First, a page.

Black bears, waterfalls, and pastrami: 14 stops on a Highlands-Cashiers Plateau road trip

Nestled in the southwestern corner of North Carolina, surrounded by parks and scenic drives, these mountain towns bring plenty of charm

Photo: Ashley Rossi

The mountain communities of Highlands, Cashiers, Lake Sapphire, and Lake Toxaway offer an escape for city dwellers from Atlanta and Charlotte. But there’s more to do here than just stay for a weekend getaway. Located about 1.5 hours from the Great Smoky Mountains National Park’s Oconaluftee Visitor Center and less than 2 hours from Asheville, this section of North Carolina is an ideal home base for day trips to national forests and the most visited national park in the U.S.

From quaint Main Streets to scenic drives and epic foliage come fall, here’s where to eat, sleep, and hike near the Highlands-Cashiers Plateau. 

Things to do

Nantahala National Forest

The Highlands-Cashiers Plateau is situated in the largest of the state’s four national forests in the southern Appalachians. There are more than 600 miles of trails that offer plenty of roadside waterfalls and easy hikes, like Bridal Veil Falls, Dry Falls, Silver Run Falls, and Whitewater Falls. For something a bit more moderate, consider trails like Glen Falls, High Falls Waterfall at Lake Glenville, Secret Falls, or Whiteside Mountain.   

View of waterfall amongst leaves changing color for fall
View of Dry Falls | Photos: Ashley Rossi
Rushing water from the backside of a waterfall

Gorges State Park

Located near Cashiers is one of North Carolina’s newest state parks. The 3-mile round trip hike to Rainbow Falls is a popular day hike option—or push your limits on the park’s section of the Foothills Trail, which includes a long suspension bridge and primitive campsites.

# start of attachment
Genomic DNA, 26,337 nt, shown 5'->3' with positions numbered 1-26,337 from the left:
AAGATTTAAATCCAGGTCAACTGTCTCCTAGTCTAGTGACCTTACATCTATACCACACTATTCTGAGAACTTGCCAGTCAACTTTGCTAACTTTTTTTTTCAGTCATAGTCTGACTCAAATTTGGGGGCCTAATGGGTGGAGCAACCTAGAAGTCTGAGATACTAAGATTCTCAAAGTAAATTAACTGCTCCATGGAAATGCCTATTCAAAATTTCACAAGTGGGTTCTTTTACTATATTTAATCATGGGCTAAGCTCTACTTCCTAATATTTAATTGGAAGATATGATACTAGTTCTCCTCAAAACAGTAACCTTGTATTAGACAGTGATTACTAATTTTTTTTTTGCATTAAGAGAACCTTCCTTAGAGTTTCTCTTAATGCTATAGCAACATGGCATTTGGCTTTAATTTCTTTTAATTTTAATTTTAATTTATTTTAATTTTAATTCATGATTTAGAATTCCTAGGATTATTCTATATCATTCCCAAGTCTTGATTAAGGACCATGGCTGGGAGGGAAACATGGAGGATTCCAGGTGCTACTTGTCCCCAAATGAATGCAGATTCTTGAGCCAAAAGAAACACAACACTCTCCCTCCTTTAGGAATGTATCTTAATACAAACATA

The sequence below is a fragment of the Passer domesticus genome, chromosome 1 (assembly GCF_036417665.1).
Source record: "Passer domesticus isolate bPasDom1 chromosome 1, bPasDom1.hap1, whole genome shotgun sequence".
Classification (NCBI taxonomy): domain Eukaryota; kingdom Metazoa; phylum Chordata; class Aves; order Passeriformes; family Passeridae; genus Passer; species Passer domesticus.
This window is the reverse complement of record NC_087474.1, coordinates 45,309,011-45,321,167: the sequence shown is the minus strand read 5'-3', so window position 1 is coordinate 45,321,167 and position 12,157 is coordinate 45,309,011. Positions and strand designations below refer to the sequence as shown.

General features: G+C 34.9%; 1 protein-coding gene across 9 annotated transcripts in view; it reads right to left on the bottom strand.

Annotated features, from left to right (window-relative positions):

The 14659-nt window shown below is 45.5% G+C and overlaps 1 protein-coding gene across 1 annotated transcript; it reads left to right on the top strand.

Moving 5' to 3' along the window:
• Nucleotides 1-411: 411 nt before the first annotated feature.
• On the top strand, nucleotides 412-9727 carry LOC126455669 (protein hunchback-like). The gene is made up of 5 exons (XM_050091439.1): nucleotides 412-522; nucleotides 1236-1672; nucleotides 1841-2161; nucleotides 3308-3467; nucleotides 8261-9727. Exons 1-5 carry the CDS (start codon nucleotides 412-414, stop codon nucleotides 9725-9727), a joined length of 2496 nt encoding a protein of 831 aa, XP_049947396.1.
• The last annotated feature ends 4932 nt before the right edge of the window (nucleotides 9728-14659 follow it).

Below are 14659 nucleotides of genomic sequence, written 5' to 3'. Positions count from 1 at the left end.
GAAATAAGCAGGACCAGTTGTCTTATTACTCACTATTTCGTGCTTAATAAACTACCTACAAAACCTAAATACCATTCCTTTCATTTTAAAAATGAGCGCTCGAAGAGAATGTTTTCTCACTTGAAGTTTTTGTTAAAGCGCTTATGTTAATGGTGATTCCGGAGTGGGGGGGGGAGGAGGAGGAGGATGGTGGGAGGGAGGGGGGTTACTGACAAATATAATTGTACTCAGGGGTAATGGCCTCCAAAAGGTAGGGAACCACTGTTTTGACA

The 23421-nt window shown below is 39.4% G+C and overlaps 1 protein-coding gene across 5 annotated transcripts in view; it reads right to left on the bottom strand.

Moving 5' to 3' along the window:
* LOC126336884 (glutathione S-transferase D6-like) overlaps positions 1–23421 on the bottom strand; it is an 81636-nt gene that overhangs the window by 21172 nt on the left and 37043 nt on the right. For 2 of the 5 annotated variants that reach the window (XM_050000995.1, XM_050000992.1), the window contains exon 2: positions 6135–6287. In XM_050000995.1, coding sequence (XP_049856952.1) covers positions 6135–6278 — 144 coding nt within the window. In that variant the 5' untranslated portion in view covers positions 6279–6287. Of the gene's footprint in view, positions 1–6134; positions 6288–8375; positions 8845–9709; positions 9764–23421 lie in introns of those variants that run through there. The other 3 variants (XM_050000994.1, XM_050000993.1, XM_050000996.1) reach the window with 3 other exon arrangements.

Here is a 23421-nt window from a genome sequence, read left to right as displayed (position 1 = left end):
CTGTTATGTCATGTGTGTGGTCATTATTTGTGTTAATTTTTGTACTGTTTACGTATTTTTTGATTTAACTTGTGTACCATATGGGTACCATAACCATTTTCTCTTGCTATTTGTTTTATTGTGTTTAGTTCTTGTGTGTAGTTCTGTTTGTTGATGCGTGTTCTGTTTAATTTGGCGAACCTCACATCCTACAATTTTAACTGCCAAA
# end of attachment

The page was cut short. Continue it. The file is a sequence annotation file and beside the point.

The American Museum of the House Cat

For something quirky, stop at the American Museum of the House Cat on your way from the plateau to the national park. The museum houses a private collection of more than 5,000 cat collectibles. Note that due to pandemic-related restrictions, the museum is only offering curated tours by appointment (made via phone at 828-476-9376).  

Visitor center at national park
The Oconaluftee Visitor Center at Great Smoky Mountains National Park | Photo: Ashley Rossi

Great Smoky Mountains National Park

There’s no shortage of day hikes and scenic drives to take in Great Smoky Mountains National Park, but if you’re coming from the plateau, you’ll want to enter at the park’s Cherokee entrance. From here, drive the Newfound Gap Road, climb Clingmans Dome, or choose a moderate day hike, like Alum Cave Trail. 

Related: An insider’s guide to hidden gems in Great Smoky Mountains National Park

Blue Ridge Parkway 

This popular route is at its best come fall, but is fun to drive at any time of year. It connects Great Smoky Mountains and Shenandoah national parks, spanning 469 miles. If you’re looking to drive part of the route on a day trip from the plateau, you can enter at the southernmost point, Courthouse Valley Overlook, about 1 hour away from Cashiers at milepost 423.5. From here, drive northwest to Great Smoky Mountains National Park or northeast toward Asheville.